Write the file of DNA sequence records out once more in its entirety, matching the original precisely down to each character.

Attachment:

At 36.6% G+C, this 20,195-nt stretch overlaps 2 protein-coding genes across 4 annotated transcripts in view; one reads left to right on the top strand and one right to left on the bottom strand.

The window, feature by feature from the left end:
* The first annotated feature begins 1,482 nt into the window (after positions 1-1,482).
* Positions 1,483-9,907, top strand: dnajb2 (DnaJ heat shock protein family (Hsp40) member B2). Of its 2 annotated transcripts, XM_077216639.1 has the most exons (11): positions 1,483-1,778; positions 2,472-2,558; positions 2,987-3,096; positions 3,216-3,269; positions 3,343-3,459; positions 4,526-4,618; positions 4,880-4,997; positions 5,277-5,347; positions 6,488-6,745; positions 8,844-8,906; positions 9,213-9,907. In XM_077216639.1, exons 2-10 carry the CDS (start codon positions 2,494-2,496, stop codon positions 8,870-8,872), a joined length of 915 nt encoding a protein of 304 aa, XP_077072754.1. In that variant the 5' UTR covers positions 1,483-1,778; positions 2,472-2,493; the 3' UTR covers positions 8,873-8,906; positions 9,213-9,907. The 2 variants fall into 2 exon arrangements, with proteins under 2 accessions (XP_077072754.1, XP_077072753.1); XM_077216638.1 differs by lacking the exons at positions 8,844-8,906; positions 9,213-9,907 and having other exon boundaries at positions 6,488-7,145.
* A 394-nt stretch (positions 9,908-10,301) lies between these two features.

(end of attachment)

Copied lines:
At 36.6% G+C, this 20,195-nt stretch overlaps 2 protein-coding genes across 4 annotated transcripts in view; one reads left to right on the top strand and one right to left on the bottom strand.

The window, feature by feature from the left end:
* The first annotated feature begins 1,482 nt into the window (after positions 1-1,482).
* Positions 1,483-9,907, top strand: dnajb2 (DnaJ heat shock protein family (Hsp40) member B2). Of its 2 annotated transcripts, XM_077216639.1 has the most exons (11): positions 1,483-1,778; positions 2,472-2,558; positions 2,987-3,096; positions 3,216-3,269; positions 3,343-3,459; positions 4,526-4,618; positions 4,880-4,997; positions 5,277-5,347; positions 6,488-6,745; positions 8,844-8,906; positions 9,213-9,907. In XM_077216639.1, exons 2-10 carry the CDS (start codon positions 2,494-2,496, stop codon positions 8,870-8,872), a joined length of 915 nt encoding a protein of 304 aa, XP_077072754.1. In that variant the 5' UTR covers positions 1,483-1,778; positions 2,472-2,493; the 3' UTR covers positions 8,873-8,906; positions 9,213-9,907. The 2 variants fall into 2 exon arrangements, with proteins under 2 accessions (XP_077072754.1, XP_077072753.1); XM_077216638.1 differs by lacking the exons at positions 8,844-8,906; positions 9,213-9,907 and having other exon boundaries at positions 6,488-7,145.
* A 394-nt stretch (positions 9,908-10,301) lies between these two features.